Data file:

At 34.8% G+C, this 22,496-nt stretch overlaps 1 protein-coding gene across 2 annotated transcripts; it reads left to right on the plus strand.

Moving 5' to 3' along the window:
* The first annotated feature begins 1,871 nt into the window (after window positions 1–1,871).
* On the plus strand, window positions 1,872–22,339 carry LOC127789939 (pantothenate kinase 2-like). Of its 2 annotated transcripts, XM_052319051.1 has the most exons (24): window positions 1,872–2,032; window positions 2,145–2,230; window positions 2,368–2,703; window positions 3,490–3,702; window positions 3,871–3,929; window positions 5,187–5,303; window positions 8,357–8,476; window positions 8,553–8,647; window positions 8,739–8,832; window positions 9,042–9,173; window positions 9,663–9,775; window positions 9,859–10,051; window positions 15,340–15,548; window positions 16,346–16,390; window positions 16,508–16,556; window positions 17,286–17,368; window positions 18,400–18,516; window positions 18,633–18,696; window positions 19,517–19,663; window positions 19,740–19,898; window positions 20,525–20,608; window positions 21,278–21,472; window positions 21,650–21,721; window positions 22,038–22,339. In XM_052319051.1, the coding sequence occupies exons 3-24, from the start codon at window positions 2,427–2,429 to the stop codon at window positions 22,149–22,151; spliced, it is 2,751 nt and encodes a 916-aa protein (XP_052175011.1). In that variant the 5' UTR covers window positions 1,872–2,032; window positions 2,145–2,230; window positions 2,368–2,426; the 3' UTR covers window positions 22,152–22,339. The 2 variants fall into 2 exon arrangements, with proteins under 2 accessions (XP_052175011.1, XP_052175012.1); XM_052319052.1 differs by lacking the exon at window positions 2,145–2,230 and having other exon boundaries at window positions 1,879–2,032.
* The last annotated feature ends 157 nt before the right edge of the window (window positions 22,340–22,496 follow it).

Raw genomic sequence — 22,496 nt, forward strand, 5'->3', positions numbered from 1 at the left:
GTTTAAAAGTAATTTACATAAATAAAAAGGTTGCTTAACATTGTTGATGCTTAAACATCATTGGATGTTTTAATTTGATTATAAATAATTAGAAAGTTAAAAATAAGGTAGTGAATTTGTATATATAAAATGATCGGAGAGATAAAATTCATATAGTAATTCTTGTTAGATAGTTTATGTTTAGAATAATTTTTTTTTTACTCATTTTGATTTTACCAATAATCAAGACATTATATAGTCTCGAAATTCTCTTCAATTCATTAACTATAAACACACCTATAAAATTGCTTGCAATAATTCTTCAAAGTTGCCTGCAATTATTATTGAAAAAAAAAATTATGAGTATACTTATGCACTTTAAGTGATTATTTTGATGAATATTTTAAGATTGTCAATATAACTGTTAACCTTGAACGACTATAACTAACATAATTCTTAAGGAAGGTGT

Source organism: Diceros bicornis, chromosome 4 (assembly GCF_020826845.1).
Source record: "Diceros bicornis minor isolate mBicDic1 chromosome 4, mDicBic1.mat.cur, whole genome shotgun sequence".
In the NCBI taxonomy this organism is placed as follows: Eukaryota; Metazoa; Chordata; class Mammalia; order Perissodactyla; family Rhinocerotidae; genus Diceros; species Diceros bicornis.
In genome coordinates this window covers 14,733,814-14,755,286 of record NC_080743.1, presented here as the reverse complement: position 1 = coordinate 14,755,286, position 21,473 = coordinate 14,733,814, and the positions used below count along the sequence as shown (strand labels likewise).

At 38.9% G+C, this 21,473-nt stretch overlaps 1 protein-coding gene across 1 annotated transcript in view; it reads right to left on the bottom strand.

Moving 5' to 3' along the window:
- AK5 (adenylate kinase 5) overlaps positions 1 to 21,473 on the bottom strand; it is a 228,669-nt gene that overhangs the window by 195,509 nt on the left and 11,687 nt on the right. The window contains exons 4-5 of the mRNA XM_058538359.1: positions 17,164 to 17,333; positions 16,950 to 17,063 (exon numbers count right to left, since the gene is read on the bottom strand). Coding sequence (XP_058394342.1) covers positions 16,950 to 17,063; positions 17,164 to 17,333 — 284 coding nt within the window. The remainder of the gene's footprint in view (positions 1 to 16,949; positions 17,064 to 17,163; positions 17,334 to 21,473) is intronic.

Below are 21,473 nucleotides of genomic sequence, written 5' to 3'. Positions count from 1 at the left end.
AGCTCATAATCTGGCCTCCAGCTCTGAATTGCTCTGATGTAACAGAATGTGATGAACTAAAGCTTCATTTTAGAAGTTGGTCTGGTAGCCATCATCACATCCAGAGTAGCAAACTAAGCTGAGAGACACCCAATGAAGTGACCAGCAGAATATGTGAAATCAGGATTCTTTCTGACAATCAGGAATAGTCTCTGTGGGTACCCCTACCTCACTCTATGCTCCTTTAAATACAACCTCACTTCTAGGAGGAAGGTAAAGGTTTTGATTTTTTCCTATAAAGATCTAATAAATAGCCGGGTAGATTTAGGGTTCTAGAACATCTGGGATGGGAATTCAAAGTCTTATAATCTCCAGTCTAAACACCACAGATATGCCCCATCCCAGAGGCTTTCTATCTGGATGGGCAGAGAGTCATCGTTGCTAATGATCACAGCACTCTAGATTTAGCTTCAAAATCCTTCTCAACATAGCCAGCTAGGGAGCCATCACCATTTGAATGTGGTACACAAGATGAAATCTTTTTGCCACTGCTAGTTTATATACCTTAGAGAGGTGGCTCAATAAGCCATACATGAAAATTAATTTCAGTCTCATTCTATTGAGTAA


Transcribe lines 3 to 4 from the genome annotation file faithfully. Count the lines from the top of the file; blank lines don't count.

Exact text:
* The first annotated feature begins 1,871 nt into the window (after window positions 1–1,871).
* On the plus strand, window positions 1,872–22,339 carry LOC127789939 (pantothenate kinase 2-like). Of its 2 annotated transcripts, XM_052319051.1 has the most exons (24): window positions 1,872–2,032; window positions 2,145–2,230; window positions 2,368–2,703; window positions 3,490–3,702; window positions 3,871–3,929; window positions 5,187–5,303; window positions 8,357–8,476; window positions 8,553–8,647; window positions 8,739–8,832; window positions 9,042–9,173; window positions 9,663–9,775; window positions 9,859–10,051; window positions 15,340–15,548; window positions 16,346–16,390; window positions 16,508–16,556; window positions 17,286–17,368; window positions 18,400–18,516; window positions 18,633–18,696; window positions 19,517–19,663; window positions 19,740–19,898; window positions 20,525–20,608; window positions 21,278–21,472; window positions 21,650–21,721; window positions 22,038–22,339. In XM_052319051.1, the coding sequence occupies exons 3-24, from the start codon at window positions 2,427–2,429 to the stop codon at window positions 22,149–22,151; spliced, it is 2,751 nt and encodes a 916-aa protein (XP_052175011.1). In that variant the 5' UTR covers window positions 1,872–2,032; window positions 2,145–2,230; window positions 2,368–2,426; the 3' UTR covers window positions 22,152–22,339. The 2 variants fall into 2 exon arrangements, with proteins under 2 accessions (XP_052175011.1, XP_052175012.1); XM_052319052.1 differs by lacking the exon at window positions 2,145–2,230 and having other exon boundaries at window positions 1,879–2,032.